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01 Jun 2021, 11:01 PM UTC

National Road Transport Association calls for upgrade to major Hume Highway bridge at Gundagai

National Road Transport Association calls for upgrade to major Hume Highway bridge at Gundagai
Source: ABC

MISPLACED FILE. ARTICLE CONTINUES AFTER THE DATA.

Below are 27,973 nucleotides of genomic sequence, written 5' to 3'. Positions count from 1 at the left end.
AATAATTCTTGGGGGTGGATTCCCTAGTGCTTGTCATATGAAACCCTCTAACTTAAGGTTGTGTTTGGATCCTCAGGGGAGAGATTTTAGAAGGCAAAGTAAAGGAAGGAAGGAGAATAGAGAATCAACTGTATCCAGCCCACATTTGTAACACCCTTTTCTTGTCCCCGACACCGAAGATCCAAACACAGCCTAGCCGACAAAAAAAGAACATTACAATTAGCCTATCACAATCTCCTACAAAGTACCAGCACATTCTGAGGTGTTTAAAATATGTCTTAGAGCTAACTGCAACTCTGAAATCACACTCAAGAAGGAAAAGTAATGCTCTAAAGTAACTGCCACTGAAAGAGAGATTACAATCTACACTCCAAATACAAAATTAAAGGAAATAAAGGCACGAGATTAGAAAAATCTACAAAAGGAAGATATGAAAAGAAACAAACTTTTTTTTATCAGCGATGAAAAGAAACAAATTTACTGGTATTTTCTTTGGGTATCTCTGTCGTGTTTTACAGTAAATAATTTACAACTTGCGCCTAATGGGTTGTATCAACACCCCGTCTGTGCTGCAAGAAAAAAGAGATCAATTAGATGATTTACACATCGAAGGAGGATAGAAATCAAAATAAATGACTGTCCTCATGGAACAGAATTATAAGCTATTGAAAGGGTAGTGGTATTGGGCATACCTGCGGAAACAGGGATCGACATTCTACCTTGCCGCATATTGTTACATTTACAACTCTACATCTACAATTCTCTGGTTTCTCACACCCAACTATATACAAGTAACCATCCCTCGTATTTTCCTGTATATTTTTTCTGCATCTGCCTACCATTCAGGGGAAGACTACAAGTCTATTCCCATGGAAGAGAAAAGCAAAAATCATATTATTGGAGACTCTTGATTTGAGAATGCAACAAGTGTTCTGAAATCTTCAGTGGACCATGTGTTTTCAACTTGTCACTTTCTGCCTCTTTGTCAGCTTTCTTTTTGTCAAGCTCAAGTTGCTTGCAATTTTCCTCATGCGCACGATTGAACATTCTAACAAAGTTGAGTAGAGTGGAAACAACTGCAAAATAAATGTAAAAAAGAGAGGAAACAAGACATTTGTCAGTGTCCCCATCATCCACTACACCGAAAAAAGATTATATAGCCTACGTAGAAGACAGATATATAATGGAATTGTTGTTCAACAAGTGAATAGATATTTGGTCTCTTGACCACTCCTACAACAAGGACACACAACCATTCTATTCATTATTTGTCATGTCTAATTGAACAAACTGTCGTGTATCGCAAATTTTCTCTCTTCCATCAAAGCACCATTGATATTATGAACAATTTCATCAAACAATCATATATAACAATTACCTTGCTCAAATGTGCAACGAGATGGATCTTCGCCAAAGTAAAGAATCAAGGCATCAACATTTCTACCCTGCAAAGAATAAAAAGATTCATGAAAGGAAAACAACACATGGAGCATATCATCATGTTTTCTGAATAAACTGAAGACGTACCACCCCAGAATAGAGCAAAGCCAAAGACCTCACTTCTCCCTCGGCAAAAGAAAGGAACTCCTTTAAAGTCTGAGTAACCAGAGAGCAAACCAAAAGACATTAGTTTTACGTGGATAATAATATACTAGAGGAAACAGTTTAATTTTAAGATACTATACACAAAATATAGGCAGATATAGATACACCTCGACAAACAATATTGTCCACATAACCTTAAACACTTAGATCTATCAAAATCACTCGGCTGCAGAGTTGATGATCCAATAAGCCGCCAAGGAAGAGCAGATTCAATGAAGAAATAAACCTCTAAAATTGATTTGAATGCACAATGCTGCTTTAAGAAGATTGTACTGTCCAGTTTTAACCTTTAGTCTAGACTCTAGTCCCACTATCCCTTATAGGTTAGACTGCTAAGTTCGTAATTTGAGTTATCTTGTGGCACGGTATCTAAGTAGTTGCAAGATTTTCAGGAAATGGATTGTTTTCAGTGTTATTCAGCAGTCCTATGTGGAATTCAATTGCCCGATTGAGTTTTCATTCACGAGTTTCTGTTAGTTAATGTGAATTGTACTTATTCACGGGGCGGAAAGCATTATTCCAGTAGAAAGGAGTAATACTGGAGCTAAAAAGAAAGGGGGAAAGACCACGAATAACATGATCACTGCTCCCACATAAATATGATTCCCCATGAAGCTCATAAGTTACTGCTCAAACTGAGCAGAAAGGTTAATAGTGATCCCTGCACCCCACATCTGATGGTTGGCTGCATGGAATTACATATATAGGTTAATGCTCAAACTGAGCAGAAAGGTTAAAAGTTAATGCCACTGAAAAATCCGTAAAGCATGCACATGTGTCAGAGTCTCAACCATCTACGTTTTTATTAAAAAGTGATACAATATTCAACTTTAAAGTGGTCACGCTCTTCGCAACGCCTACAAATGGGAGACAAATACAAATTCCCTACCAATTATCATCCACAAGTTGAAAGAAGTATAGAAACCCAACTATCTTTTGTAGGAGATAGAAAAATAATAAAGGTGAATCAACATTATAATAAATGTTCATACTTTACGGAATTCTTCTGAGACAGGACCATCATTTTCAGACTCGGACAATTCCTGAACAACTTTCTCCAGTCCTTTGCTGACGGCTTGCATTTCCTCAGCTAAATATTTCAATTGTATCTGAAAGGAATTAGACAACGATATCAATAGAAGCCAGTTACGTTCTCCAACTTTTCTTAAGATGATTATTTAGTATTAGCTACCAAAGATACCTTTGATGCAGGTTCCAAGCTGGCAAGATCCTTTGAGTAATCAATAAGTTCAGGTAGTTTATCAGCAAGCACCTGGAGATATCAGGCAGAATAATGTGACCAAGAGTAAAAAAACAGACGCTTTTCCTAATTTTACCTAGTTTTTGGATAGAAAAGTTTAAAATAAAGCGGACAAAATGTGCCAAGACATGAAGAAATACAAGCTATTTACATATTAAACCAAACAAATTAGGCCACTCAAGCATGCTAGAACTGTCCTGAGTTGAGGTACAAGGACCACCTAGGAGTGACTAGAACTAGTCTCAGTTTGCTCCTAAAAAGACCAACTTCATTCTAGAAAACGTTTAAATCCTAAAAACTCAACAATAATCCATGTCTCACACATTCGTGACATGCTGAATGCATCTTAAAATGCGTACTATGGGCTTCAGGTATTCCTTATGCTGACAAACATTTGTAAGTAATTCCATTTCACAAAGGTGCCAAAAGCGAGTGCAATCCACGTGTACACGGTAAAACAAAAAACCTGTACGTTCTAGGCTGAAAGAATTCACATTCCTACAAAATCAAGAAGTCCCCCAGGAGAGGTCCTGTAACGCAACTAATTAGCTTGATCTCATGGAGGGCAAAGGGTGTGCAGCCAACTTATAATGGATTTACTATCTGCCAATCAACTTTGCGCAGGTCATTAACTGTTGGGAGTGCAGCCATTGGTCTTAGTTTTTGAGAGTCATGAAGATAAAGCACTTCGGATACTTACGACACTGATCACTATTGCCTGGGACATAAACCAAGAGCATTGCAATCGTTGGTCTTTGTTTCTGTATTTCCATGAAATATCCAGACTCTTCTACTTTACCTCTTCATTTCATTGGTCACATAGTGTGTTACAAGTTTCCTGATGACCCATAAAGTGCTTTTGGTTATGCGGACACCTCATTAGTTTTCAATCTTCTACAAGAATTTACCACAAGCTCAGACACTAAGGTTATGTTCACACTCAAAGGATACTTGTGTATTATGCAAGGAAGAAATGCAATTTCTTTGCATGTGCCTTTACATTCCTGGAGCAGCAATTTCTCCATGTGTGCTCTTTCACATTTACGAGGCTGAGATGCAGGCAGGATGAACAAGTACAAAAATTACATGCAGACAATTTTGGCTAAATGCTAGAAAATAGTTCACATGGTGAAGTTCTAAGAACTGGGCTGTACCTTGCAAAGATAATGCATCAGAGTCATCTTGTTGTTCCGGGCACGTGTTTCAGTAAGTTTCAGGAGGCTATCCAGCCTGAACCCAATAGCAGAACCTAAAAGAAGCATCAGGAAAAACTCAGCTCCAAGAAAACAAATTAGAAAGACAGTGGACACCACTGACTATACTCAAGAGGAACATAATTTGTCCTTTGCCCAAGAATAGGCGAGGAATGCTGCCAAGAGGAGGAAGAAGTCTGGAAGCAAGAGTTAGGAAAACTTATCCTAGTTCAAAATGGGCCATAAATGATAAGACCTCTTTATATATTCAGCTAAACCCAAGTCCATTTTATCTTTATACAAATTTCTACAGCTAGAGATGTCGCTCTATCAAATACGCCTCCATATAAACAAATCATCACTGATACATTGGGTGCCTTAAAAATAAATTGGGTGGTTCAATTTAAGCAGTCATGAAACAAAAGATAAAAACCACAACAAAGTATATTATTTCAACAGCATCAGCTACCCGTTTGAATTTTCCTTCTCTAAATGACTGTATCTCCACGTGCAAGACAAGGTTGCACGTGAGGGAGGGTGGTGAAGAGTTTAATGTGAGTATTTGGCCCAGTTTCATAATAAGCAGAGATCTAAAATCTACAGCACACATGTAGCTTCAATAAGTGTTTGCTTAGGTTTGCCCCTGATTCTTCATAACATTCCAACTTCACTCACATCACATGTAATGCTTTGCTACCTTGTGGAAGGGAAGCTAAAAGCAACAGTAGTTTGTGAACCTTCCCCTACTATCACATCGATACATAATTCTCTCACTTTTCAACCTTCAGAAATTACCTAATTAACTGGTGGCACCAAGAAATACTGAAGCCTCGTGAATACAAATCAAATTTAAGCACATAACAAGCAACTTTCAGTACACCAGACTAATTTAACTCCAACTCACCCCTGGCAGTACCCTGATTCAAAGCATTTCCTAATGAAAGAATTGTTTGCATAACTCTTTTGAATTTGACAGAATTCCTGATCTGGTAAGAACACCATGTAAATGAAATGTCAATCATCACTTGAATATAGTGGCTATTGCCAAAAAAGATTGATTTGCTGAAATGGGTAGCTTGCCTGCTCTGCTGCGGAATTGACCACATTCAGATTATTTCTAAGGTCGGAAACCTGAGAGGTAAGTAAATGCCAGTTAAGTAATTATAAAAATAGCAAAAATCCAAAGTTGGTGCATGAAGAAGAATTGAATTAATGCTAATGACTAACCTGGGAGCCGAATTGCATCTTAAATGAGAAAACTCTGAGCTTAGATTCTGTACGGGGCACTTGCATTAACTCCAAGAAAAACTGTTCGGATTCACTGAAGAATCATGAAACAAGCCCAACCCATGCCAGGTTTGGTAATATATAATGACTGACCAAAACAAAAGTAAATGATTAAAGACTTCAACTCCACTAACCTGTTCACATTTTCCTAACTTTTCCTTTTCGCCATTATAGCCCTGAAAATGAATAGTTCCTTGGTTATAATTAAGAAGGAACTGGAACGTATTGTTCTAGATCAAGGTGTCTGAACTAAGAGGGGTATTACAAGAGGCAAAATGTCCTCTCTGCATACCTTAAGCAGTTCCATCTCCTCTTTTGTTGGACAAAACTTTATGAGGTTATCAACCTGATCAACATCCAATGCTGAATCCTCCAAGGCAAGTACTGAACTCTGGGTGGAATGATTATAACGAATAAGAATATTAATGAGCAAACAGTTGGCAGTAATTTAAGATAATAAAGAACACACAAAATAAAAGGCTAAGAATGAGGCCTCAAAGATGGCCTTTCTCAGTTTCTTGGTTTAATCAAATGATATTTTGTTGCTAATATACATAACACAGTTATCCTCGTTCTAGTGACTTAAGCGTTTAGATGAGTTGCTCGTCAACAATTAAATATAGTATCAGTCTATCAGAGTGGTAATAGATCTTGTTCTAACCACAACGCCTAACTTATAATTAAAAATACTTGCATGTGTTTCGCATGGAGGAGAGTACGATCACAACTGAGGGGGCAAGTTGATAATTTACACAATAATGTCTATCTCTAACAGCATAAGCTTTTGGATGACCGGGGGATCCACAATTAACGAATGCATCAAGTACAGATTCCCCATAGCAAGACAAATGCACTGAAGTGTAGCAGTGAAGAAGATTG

The National Road Transport Association is calling for an upgrade of a major national highway bridge, claiming its weight limitations are a public safety risk.  NatRoad CEO Warren Clarke said the northbound Sheahan Bridge at Gundagai, built in 1977, could not be used by so-called "higher productivity vehicles". The bridge is located on the Hume Highway, between Sydney and Melbourne. "They're larger in size, they're generally safer vehicles and they're more efficient vehicles, so it's a big impediment to the industry and public when we can't get these high productivity vehicles on the road," Mr Clarke said. The southbound Sheahan Bridge, completed in 2009 at a cost of $78 million, is not affected.  Loss of nearby bridge exacerbating issue Mr Clarke said there was further pressure being placed on the northbound Sheahan bridge, following the demolition of a bridge at Wallendbeen, north of Gundagai, on the Burley Griffin Way. The bridge was torn down in March after it was damaged during heavy rain, with drivers currently having to use a 40-minute detour. Last month local state MP for Cootamundra Steph Cooke announced a temporary bridge would be built while a more permanent solution was planned, but no start date has yet been announced. "It's increased truck numbers across there quite dramatically and that's going to continue for some time until they can fix that other bridge," Mr Clarke said.  "Industry's been crying out for this bridge to be upgraded. "It's just a no-brainer, where you've got your public who are wanting less trucks on the road, they're wanting safer vehicles on the road, but this bridge is stopping all of this because we can't get the damn thing upgraded." Planning for bridge upgrade underway In a newsletter published last month, Transport for New South Wales said it had started planning to ensure the future capacity and efficiency for heavy vehicles at Gundagai. It said since the demolition of the bridge at Wallendbeen, the northbound Sheahan Bridge had been opened up to higher productivity vehicles under a permit system. But NatRoad's Mr Clarke said that was not a long-term solution. "These permits are guarded pretty heavily and not everyone can get them," he said. Transport for New South Wales has acknowledged it was a short-term solution and is looking at a number of options to ensure the permit system can continue. They include "limiting the northbound bridge to one lane of traffic for trucks, installing cameras and monitoring equipment on the bridge to identify vehicle numbers, loads and how the bridge responds to these loads". The authority said it was also carrying out in-depth investigations into future strengthening and upgrade work.